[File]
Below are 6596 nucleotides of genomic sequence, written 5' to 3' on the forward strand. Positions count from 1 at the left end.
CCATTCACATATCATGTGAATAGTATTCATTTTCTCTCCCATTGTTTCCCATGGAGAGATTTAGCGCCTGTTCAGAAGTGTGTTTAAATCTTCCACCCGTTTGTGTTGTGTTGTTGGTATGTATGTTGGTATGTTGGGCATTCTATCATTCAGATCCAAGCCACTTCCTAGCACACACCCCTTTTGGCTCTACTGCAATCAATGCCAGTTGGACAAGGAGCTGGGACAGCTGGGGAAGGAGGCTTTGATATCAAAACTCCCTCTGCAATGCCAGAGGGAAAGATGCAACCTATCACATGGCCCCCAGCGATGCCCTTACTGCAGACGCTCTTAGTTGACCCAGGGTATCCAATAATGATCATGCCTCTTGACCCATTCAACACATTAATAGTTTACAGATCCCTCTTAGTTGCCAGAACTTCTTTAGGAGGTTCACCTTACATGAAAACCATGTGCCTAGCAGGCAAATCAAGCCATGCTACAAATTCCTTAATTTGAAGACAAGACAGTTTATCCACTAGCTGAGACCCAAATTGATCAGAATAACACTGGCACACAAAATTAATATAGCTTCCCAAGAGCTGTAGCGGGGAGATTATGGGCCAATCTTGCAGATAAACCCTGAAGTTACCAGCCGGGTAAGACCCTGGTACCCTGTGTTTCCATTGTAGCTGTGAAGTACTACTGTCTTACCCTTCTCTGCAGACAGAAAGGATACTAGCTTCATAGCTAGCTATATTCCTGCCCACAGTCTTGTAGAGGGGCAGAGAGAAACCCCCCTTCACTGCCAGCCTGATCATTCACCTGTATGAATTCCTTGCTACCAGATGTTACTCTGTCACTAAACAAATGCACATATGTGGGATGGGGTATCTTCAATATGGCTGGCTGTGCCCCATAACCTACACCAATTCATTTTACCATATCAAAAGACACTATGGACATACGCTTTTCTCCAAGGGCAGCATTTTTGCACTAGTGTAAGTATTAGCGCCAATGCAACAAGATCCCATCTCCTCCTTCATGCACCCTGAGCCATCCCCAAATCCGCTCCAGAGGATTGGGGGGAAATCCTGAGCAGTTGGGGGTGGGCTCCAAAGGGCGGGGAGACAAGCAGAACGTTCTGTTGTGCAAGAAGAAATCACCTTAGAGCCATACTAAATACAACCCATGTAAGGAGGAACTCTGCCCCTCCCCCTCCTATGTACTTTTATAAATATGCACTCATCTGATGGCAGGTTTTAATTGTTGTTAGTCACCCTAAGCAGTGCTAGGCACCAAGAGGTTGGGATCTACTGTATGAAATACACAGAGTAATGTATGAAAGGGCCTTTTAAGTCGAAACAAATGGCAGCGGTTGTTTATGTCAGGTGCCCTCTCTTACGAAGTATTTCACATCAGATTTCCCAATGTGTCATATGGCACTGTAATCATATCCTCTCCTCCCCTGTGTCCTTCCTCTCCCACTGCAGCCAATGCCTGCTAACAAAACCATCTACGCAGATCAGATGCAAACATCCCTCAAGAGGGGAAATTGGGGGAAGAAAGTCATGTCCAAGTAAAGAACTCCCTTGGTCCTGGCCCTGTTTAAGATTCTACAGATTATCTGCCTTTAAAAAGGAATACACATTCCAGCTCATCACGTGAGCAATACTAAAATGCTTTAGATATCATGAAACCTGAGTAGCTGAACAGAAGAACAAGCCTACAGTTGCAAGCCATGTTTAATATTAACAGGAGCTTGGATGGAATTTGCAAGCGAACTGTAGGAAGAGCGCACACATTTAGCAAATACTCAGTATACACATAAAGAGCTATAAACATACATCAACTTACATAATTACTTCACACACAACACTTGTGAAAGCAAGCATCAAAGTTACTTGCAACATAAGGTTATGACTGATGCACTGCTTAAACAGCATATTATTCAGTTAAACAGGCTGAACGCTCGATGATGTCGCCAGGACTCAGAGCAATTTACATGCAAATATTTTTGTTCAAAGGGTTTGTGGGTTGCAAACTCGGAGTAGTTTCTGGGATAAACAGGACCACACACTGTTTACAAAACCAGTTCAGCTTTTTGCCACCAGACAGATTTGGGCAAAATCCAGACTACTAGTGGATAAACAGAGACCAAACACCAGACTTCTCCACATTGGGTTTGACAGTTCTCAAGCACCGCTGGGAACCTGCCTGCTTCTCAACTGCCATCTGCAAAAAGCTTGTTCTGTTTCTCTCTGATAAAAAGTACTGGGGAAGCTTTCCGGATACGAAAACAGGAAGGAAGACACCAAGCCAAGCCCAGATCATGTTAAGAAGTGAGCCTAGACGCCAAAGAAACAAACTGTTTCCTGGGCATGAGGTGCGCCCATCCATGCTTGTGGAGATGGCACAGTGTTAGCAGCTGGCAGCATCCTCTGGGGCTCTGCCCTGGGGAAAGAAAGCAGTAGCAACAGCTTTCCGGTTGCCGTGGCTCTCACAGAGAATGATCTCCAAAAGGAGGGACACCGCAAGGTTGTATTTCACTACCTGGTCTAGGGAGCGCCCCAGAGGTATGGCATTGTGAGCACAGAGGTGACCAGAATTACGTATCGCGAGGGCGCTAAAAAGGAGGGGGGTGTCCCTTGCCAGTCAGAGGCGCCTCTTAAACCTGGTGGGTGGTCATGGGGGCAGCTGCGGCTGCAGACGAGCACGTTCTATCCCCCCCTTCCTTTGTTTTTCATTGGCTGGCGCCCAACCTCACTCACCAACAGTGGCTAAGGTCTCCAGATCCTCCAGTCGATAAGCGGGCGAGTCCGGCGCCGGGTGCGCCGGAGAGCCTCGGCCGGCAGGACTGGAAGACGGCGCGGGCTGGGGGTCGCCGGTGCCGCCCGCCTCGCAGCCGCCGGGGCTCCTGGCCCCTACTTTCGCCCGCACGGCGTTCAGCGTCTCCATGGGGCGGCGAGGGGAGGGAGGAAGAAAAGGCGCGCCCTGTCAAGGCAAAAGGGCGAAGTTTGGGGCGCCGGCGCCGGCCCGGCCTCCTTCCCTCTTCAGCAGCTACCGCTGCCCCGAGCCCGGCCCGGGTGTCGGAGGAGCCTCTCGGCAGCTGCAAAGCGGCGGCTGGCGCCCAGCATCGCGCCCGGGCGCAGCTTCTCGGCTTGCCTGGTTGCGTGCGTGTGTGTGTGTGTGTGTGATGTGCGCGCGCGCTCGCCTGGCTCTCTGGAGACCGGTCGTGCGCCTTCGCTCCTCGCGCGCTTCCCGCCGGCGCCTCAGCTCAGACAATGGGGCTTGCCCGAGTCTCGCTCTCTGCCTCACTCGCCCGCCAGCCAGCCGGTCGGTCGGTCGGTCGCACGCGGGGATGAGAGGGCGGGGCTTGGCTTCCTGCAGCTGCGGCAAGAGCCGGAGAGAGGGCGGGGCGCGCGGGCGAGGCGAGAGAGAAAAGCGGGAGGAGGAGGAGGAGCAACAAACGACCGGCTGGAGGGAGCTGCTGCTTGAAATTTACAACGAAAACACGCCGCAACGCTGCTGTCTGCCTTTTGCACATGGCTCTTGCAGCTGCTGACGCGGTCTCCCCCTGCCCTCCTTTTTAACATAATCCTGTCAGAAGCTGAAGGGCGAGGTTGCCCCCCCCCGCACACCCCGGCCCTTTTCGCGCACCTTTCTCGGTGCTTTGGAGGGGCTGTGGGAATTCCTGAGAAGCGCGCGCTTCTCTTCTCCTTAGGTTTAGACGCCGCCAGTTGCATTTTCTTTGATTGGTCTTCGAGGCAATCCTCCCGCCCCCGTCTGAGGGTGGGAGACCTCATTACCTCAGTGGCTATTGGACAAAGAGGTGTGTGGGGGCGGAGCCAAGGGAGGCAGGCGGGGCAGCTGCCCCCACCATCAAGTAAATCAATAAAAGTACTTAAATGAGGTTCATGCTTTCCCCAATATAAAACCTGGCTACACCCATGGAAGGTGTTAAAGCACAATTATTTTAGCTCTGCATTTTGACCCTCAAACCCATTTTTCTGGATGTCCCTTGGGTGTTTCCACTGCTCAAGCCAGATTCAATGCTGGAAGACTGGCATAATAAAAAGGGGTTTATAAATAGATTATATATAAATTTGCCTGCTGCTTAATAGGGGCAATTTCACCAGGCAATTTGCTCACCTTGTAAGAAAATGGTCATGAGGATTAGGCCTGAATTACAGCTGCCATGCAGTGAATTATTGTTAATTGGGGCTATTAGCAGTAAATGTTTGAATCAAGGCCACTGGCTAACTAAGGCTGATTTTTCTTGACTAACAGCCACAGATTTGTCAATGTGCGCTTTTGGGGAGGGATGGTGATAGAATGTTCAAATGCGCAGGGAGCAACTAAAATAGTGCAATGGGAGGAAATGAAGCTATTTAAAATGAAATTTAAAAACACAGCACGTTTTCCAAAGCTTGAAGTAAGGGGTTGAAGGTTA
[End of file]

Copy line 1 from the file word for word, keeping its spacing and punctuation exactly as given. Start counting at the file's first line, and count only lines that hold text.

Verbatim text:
Below are 6596 nucleotides of genomic sequence, written 5' to 3' on the forward strand. Positions count from 1 at the left end.